Hail damaged corn

Farming is a risky business — so risky, private insurers wouldn’t touch it alone. The federal government long ago stepped in as a partner.

“Overall, farmers realize how important the program is and are very happy to have it,” said John Read of The Assure Group, a Peoria-Ill.-based insurance company.

The Risk Management Agency handles the Federal Crop Insurance Corporation, which was created during the 1930s when the Great Depression and the Dust Bowl dealt a double whammy to farmers.

Crop insurance is a work in progress, constantly evolving, especially when RMA took over as the nation’s crop insurance facilitator in 1996.

Most farmers prefer the current program of subsidized insurance providing differing levels of coverage. In the past, financial relief from disasters such as drought or storms came only after Congress agreed on disaster payments on a case-by-case basis.

“I believe most farmers are happy with crop insurance,” said Ervin Orwig of Federal All Risk Crop Insurance of Spencer, Iowa. “It’s favorable to most of them because of the way it’s figured nowadays. Now you pay for insurance and you insure the level you want.”

Read agrees.

“In the Midwest, typically 90 to 95% of row-crop farmers have it,” he said. “There are guys who farm 20,000 to 25,000 acres who insure 100% of it. And I know guys who are self-insured on 3,000 acres. In our opinion, with the premium and the subsidy, it would be crazy for anybody to completely self-insure.

“Even with a catastrophic policy, $200 can guarantee 50% of your yield. In a year like 2012, a policy that costs $1 or $2 an acre, in the Midwest it’s a no-brainer.”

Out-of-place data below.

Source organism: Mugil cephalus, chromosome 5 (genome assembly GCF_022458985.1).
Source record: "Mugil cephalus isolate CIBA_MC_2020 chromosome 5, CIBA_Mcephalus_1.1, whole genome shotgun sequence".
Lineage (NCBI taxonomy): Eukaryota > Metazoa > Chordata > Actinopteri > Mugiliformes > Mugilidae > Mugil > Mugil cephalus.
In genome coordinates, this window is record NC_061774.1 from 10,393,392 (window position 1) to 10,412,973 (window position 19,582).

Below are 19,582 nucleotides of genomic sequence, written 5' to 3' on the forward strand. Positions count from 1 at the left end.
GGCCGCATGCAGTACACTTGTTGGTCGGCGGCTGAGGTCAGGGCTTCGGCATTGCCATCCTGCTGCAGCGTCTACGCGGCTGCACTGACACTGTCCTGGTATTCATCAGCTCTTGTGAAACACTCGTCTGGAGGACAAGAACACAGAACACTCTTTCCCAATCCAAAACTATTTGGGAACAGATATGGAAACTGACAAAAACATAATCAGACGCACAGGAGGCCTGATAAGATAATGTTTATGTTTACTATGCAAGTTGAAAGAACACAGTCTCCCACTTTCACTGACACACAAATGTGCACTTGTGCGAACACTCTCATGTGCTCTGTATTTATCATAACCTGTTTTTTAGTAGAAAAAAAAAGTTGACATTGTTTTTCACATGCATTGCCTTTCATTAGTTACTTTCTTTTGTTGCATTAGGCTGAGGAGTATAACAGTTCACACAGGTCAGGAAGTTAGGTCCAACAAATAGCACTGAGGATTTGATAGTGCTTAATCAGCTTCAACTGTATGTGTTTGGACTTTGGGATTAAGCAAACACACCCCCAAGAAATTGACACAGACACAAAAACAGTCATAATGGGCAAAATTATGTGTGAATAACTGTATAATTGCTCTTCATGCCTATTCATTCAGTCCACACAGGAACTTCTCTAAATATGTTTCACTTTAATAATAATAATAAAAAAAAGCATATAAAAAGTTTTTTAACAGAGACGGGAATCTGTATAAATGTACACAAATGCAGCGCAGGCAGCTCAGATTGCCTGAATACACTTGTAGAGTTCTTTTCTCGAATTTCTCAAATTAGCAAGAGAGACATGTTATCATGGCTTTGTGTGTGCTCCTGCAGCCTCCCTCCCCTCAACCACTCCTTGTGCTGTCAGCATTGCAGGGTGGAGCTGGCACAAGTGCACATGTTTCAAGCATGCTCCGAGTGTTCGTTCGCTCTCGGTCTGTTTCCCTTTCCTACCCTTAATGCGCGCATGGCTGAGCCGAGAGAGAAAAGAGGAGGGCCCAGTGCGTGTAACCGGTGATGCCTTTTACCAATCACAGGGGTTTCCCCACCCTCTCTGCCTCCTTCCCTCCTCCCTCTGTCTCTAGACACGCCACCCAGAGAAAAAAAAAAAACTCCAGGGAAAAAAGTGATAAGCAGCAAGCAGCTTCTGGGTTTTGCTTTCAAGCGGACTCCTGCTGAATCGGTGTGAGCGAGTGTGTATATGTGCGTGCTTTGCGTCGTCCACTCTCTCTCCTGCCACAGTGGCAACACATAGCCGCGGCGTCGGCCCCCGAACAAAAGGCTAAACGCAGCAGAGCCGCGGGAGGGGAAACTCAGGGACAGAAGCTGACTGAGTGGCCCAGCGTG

Changes in farm insurance have opened up opportunities for specialization. Steve Nicklaus and Shelly Turner used to sell regular crop insurance through their business, The Crop Shop in Clear Lake, Iowa.

About eight years ago they sold off that portion of the business and decided to focus solely on liability insurance targeted at seed company representatives. They now sell policies that cover errors of advice and consultation. Their major client is Pioneer, but they also work with Beck’s and other seed companies.

“We took just a regular vanilla seedsman policy that Lloyd’s (of London) has carried for 100 years,” Turner said. “We went to Pioneer with the idea. They have no stake in our business but were very helpful.

“It’s one of a kind. It’s a professional liability policy, like what a doctor or attorney would carry. They’re giving you advice and recommendations.”

The Assure Group has also branched out into the niche market, forming a separate company designed to insure growers of the newest crop, industrial hemp. Two years ago, White Field Hemp was born.

“It’s the first in the Midwest,” Read said. “We see hemp production becoming large-scale agriculture in the Midwest. We’re a one-stop shop, offering genetics, consulting, processing and markets.”

Like the industry itself, hemp insurance is finding its footing.

“Crop insurance is adapting slowly,” Read said. “There’s a slow purchase rate because there are so many guys who are growing hemp now who were not involved in crop insurance before. Even though the number of policies bought over the past year is pretty low, I see a significant interest level and definitely a huge need with the amount of inputs.”

Meanwhile, conventional row-crop insurance remains the farmer’s best bet. This year is a vivid example, with the derecho that swept through Iowa and flattened millions of acres of corn and soybeans. Without government subsidies, there would likely not be affordable insurance.

“On a loss year like this, I don’t think there’s enough backing for private insurers to make that work,” Orwig said. “Most people, if they had to pay the full rate, would not buy the higher levels of coverage. A year like this when that wind storm went through Iowa, they’re glad they had insurance and wish they had more.”

Nat Williams is Southern Illinois field editor, writing for Illinois Farmer Today, Iowa Farmer Today and Missouri Farmer Today.